Editing Writing about the South

People say a lot of shit about the South. They assume southern accents when they want to portray someone that is dumb. They make jokes about the backwardness of the South. Or they romanticize it. They buy Confederate flags as a sign of being a rebel.

But what I want to talk about is the romanticization of the South. I am a white woman born and raised in the South, just so you know where I come from, and I now live among the damn Yankees. I do plenty of romanticizing on my own, I miss the biscuits, the weather, and the landscape. The South is a beautiful place. But there are limits.

The Confederate flag is one. I once stopped at a diner in rural Connecticut, of all places, and the waitress had on a stars and bars belt buckle and I wanted to point out to her that her great great great great grandfather had had a good likelihood of being killed by someone under that flag, but I didn’t. The South, for all its sins, does raise you to have a modicum of manners.

There are people who try to justify the Confederate flag. They have bumper stickers that have a picture of the flag that say “Heritage, not Hate.” While I appreciate their effort, I still think they are wrong. The South is rich with history. But you can’t just embrace one part of it without acknowledging the rest of it. I don’t believe white Southerners should spend all their time wringing their hands and moaning about how guilty they feel. But they should acknowledge that

You’ll see this in writing time and time again, particular in marketing material for tourism. Let’s take Monticello, the home of Thomas Jefferson, as an example. Area bed and breakfasts market themselves as helping the guest experience “Jefferson’s Virginia.” Well that’s pretty much a guarantee that a black person would never stay there (which may be the intent). They would have been slaves in Jefferson’s Virginia.

But I’m assuming you guys are less racist than that. Think about what you’re editing. You have the power to change this. Remind the marketers of their bottom line. There are ways to market an elegant Southern inn without alienating people and thus cutting into profits. Cliches are easy, which is one of the reasons why they’re so easy to fall into them. But you, my dear writers and editors, are smarter than that.

What cliches do you see around you?

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11 responses to “Editing Writing about the South

  1. This is light years from your post about the South, but I do hate the cliche that erotica has to involve cheating, one night stands, the accessory chick in the bedroom. I like monogamous relationships because they’re more difficult in real life and therefore more interesting on the page. Sometimes the familiarity breeds contempt, or at least conflict, and to me that’s fodder for a more complex scenario than just, My Girlfriend and her BFF . . . Together at Last.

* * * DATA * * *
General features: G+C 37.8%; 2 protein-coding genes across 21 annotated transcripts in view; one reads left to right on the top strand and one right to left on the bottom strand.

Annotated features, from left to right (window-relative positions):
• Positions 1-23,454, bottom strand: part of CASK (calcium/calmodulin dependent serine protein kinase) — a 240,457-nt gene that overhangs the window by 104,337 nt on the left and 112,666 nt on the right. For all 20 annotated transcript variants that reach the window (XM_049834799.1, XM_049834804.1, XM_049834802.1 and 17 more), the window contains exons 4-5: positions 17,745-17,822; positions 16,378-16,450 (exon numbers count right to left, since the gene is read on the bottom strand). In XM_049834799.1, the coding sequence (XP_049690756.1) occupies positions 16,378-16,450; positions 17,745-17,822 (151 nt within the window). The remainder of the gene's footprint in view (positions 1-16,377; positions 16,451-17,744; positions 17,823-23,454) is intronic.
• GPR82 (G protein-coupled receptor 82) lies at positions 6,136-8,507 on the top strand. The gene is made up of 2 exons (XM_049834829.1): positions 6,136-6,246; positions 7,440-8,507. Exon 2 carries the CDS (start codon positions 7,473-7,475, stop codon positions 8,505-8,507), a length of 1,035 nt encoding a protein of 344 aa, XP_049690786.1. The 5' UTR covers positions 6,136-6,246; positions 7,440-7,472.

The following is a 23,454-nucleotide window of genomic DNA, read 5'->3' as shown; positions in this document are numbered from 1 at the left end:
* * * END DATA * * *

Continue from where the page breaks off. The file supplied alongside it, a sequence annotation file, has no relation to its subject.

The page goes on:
2. The cliche that tears me up into little pieces is the one that assumes stay at home parents don’t really work. To this I reply, “I’m insured for twice that of my husband. Why? Because it would take a chauffeur, a cook, a cleaning person, a personal activities director, a babysitter, a tutor, and a pole dancer to replace me should I pass away.”

  3. cliche: damn Yankees. (I’m from the Midwest and never thought of myself as a Yankee, but at a bed and breakfast in Texas, the owner referred to me as a Yankee, and then apologized. I missed it altogether.)

  4. Unless the writing is really stellar, I stop reading when the effeminate, funny gay man shows up, or the butch, hard-as-nails lesbian with her girlfriend in red lipstick. Uggh.
    It’s amazing to me that there can be an entire spectrum of heterosexuals but three or four homosexual “types” and they usually show up as a sidekick.

    • It’s true. How often do you read books about the feminine straight woman who struggles with her desire to eat chocolate and get married and the ruggedly handsome man who can’t express his feelings? It can be hard to find nuanced heterosexual relationships. That used to be why I read a ton of books by queer authors.

  5. From Canada it’s hard to fathom that history. It seems, to me anyway, that a lot of Americans forget slavery as they wax poetic about their country being the greatest on Earth. Not that we were much better to the slaves who escaped only to meet disdain in the North. This is described very well in Lawrence Hill’s The Book Of Negroes (known as Someone Knows My Name in the US- likely one of the most beautiful books ever written)

    But Newfoundlanders are the Southerners of Canada. We have a very distinct accent and for some reason it automatically connected with stupidity. I always find that so sad. I love the way we talk although I suspect it would drive a copyeditor batty. Example: I loves, you loves, she loves, we loves, they loves.

    As for cliches, I wrote a whole book that uses cliches entirely too much, I’m not better than that it seems.

    • We’re trained from early childhood to think that our country is the best ever. Which, theoretically, gives us yet another chance to smash assumptions and bust cliches.

      I will look for the book, thanks!

  6. Pingback: What Keeps Me From Writing About Race | Fangs and Clause

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